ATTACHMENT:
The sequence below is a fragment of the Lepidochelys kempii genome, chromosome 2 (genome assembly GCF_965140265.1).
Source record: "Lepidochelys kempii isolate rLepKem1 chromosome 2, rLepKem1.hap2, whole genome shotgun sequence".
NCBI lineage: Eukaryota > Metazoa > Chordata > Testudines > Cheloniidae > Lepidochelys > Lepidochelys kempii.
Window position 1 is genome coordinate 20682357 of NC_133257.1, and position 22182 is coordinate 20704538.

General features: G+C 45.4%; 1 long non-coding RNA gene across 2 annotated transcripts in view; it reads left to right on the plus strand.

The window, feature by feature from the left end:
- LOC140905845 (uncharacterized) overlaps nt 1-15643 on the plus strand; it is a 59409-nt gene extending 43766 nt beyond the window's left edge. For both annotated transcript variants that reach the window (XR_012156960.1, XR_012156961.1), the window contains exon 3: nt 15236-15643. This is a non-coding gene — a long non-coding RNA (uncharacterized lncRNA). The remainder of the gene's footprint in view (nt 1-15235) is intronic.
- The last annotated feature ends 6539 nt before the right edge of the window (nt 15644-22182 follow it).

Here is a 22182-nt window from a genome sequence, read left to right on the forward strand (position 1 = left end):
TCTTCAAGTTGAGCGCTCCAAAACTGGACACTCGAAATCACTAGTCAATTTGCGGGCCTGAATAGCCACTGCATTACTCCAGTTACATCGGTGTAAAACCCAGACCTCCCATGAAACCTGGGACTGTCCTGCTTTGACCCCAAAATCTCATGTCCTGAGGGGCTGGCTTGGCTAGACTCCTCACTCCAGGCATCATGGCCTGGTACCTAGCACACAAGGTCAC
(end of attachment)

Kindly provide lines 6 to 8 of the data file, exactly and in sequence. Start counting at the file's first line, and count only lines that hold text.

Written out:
The window, feature by feature from the left end:
- LOC140905845 (uncharacterized) overlaps nt 1-15643 on the plus strand; it is a 59409-nt gene extending 43766 nt beyond the window's left edge. For both annotated transcript variants that reach the window (XR_012156960.1, XR_012156961.1), the window contains exon 3: nt 15236-15643. This is a non-coding gene — a long non-coding RNA (uncharacterized lncRNA). The remainder of the gene's footprint in view (nt 1-15235) is intronic.
- The last annotated feature ends 6539 nt before the right edge of the window (nt 15644-22182 follow it).